April 15, 2005

My Workstation OS: Windows 2000 Professional

Author: Brian Bruns

Windows 2000 Professional, while not considered a home user operating system, fits my bill for an OS that is stable and has a good combination of performance and compatibility with previous Windows versions.

Why Windows 2000, when XP, built on the 2000 code base, is out and has more features? Because those nifty whiz-bang glittery features aren't worth the performance drag and instability they tend to cause.

I use Windows 2000 Professional on an Intel Celeron 766 retrofitted laptop-converted-to-desktop with 192MB of RAM and a 20GB hard drive. It is perky and responsive, and more then capable of playing games like Diablo 2 or Command & Conquer Red Alert 2.

The primary problem with 2000 is that a lot of vendors skipped it when it comes to driver support. Luckily, 2000 will happily run many XP drivers with no ill effects. Upgrade to DirectX 9.0c, add the latest video display and sound card drivers, and you are set.

Software

I use a combination of software, both commercial and open source/free. AbiWord is my primary word processor, and I use Excel for my spreadsheets. For Web browsing, K-Meleon is my browser of choice; it's based on Gecko 1.7.x and is small and fast with no unnecessary fluff. Outlook Express 6 with OE-Quotefix handles my email. For chatting I use the excellent open source Miranda instant messaging client and my own ircII EPIC4 for Windows.

Add Linux to Windows 2000 with XLiveCD

If you need to use both Windows and Linux together, mounting XLiveCD on a Windows 2000 PC works well.

My full-time job is as a climate researcher, calculating data on Unix-like workstations. I'm also a volunteer producer of NTDTV, a non-profit Chinese medium. For the latter I need to use commercial software from Adobe and Macromedia, among others. These packages rarely have non-Windows version, and I need good performance for Chinese characters and fonts, so I have to work in Windows.

In my experience, Windows 2000 is the best operating system for processing multimedia tasks on PCs. Of course I could use Windows 2000 with X Window software installed for my scientific research, and many of my colleagues do just that. But I love to use Linux emotionally because it's open and free. The concept of open source fits well with us scientists, who are willing to share things and thoughts with others. Besides, while connecting to Unix-like workstations with remote login, the interface of the Linux console is more convenient for me personally. Commands are the same on my local and remote machines, and it's easier to exchange files between workstations via SFTP or FTP protocol. I don't need to open too many windows; just a KDE Konsole window can take care of everything.

When using Windows 2000, I cannot type Linux commands on my workstation with only simple X Window software installed. Fortunately, I found Cygwin
and its related package XLiveCD, a CD based on Cygwin. XLiveCD collects many useful Linux tools, and you don't need to install it; you can copy its ISO image onto your hard drive and mount it as a virtual CD-ROM with Daemon Tools. This approach makes it run faster than a CD-based application. Once you install XLiveCD, you can run shell scripts with Bash, and do simple statistical analysis via awk, sed, and wc commands. XLiveCD makes moving routine tasks from Linux to Windows possible, without re-writing any programs or scripts.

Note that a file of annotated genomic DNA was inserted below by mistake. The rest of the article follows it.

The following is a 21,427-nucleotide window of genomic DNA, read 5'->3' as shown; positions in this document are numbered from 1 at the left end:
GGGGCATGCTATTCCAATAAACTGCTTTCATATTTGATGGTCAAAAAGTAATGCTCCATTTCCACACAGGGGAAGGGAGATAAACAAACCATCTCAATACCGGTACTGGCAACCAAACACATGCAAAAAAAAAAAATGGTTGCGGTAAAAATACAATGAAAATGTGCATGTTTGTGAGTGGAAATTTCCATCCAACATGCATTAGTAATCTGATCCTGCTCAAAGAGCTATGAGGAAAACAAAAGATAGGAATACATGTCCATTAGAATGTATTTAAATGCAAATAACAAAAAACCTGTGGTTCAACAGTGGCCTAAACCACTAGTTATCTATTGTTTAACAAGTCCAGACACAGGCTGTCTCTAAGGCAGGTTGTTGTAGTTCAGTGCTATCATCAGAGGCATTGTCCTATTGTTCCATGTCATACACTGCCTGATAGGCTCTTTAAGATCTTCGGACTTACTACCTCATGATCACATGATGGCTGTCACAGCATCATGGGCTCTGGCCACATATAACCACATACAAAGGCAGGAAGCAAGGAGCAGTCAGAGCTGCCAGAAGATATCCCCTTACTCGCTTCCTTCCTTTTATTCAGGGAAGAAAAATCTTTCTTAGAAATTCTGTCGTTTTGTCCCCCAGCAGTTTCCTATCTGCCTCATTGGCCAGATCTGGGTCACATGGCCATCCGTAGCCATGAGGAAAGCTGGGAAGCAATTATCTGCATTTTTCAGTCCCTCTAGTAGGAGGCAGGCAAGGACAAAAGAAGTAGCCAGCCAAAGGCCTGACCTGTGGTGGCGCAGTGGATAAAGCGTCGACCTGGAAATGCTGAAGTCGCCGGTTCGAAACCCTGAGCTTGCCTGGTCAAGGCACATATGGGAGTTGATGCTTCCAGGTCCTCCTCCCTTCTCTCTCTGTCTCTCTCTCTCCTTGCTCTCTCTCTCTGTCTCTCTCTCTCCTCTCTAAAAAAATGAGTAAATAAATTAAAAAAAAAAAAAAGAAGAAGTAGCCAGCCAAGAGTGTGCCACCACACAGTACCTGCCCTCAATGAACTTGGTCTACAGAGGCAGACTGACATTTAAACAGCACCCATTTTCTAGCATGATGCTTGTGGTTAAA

XLiveCD is configured to allow by default forwarding of graphics from X11 applications. Users run the SSH client to connect to the remote machine, and X11 graphics are forwarded automatically
from the remote machine's X applications. That means that I can use X Window applications on my Windows workstation easily while connected via SSH to any Unix-like machines: no need to set DISPLAY every time, and no extra configuration needed for PCs behind routers.

-- Cheng-Han Wu

For development purposes I use a combination of Cygwin, Delphi 6 Personal Edition, and Rapid-Q. Other stuff I use that makes my desktop tolerable and fun: 7-Zip, TightVNC, WASTE, XNews, PingPlotter, PuTTY, WinSCP, TrueCrypt, GnuDIP GUI Client (for dynamic DNS), the various Command & Conquer games, Diablo 2, Winamp, and iTunes.

Being able to install programs easily is a plus for Windows, although I prefer RPM package management due to its ability to completely remove packages without leaving crud behind. With Windows, unfortunately, you have to dig and rip apart the registry at times to remove a stubborn program.

Security isn't as good on Windows as some other operating systems, but at least with Service Pack 4 and all the patches, you have a better chance of surviving the Internet than an XP machine at times.

Wrap-up

I recommend people use the operating system that best fits their needs and resources. I personally believe that Linux is not ready for the desktop; its major strong point is as a server, and that is where I use it the most. Windows 2000 Pro, with its good compatibility with most hardware, USB support, and lightweight GUI (when compared to XP), makes for a desktop system that supports the most functionality that I need. When the need arises for Unix or Linux support, I either run the apps under Cygwin with X, or SSH into one of my servers and run them from there.

Some people say I am biased in supporting Windows (I was an NT admin and end user support tech for awhile), but I've been a Mac user and Linux user longer than a Windows user. Everyone should use what he feels most comfortable with, regardless of politics.

Brian Bruns is a network and sysadmin for the SOSDG and a computer security consultant.

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